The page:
A grief reaction is not necessarily a bad thing. Grief and loss are natural parts of life. A grief reaction is the natural way we heal ourselves from loss. Complicated grief, multiple losses, the lack of opportunity to grieve or confusion about the grief process can create a situation where an individual gets stuck in their grief. Sometimes people do get stuck and that’s where grief counseling can help. If you would like to find out more about grief counseling or if you would like to schedule an appointment, please contact: Jacob Spilman @ (503) 227-3187 or firstname.lastname@example.org.
Grief & Bereavement Resources
Legacy Emanuel Hospital: A hospital-based professionally facilitated Grief Support Program. For details download the PDF file for Legacy Grief Support Programs.
Providence Hospital: Type in “Grief Support Group” in the search box to get to the various programs Providence offers. This is a hospital-based professionally facilitated Grief Support Program.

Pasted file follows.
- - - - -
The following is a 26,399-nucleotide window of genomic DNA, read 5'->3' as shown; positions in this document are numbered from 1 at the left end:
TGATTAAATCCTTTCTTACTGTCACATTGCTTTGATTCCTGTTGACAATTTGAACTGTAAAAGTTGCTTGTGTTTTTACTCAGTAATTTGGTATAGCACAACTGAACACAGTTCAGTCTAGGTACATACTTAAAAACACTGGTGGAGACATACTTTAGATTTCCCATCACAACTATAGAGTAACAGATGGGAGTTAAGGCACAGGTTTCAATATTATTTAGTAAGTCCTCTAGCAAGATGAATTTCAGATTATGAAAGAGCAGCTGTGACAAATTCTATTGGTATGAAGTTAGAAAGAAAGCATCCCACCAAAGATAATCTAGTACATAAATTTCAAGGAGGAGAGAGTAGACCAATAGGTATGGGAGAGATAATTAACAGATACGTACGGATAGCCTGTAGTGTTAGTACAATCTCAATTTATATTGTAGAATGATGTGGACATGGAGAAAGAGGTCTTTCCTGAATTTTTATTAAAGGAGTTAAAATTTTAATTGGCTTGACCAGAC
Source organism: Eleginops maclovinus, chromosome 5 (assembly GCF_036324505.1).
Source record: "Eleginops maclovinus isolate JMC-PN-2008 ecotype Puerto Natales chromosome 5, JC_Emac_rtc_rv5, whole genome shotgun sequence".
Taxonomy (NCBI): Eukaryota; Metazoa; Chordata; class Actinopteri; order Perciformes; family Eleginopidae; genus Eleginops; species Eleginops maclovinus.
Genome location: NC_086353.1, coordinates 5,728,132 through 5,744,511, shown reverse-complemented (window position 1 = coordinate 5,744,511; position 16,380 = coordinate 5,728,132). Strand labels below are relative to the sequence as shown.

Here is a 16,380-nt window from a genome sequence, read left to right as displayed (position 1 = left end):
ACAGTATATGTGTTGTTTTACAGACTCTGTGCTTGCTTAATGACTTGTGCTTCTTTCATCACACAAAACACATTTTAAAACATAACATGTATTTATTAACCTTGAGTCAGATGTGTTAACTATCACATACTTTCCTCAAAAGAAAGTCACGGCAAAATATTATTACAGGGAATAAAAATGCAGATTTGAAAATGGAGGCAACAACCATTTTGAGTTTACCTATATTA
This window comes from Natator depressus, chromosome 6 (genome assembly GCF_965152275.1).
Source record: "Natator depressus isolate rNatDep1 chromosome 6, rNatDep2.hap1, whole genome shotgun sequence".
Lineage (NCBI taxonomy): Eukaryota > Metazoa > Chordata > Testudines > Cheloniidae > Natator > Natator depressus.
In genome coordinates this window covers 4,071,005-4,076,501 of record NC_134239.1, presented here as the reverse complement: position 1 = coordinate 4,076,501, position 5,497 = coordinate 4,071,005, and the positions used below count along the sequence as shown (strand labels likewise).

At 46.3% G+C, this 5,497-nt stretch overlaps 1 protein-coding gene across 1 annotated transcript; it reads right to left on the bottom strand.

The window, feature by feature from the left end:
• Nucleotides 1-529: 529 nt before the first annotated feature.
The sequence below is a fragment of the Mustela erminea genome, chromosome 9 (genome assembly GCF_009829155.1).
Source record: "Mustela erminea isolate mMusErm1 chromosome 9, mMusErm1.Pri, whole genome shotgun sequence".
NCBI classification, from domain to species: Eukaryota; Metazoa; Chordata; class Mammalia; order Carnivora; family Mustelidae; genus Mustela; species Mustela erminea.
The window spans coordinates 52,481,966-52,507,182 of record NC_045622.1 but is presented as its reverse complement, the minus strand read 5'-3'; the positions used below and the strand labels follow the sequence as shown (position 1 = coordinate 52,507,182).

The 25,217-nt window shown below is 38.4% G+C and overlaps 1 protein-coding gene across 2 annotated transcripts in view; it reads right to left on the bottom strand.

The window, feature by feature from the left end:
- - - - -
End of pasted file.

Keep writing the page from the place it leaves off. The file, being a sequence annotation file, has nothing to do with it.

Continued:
The Dougy Center: Professional help for children, teens and their family.
The Compassionate Friends: This is a layperson led self-help group offering support for parents who have lost a child. This is a national organization. For local meetings, click the Locate a Chapter tab on the upper right-hand of the page.
Brief Encounters: Support group for parents who are grieving the loss of an infant before, during or after birth.
American Associations of Retired Persons (AARP): Very nice collection of educational materials and resources for Seniors who wish to educate themselves or find support groups.
Suicide Bereavement Support:
American Foundation for Suicide Prevention: Various forms of support for family and friends.
Suicide Bereavement Support: Layperson led self-help group for family and friends of those who have committed suicide.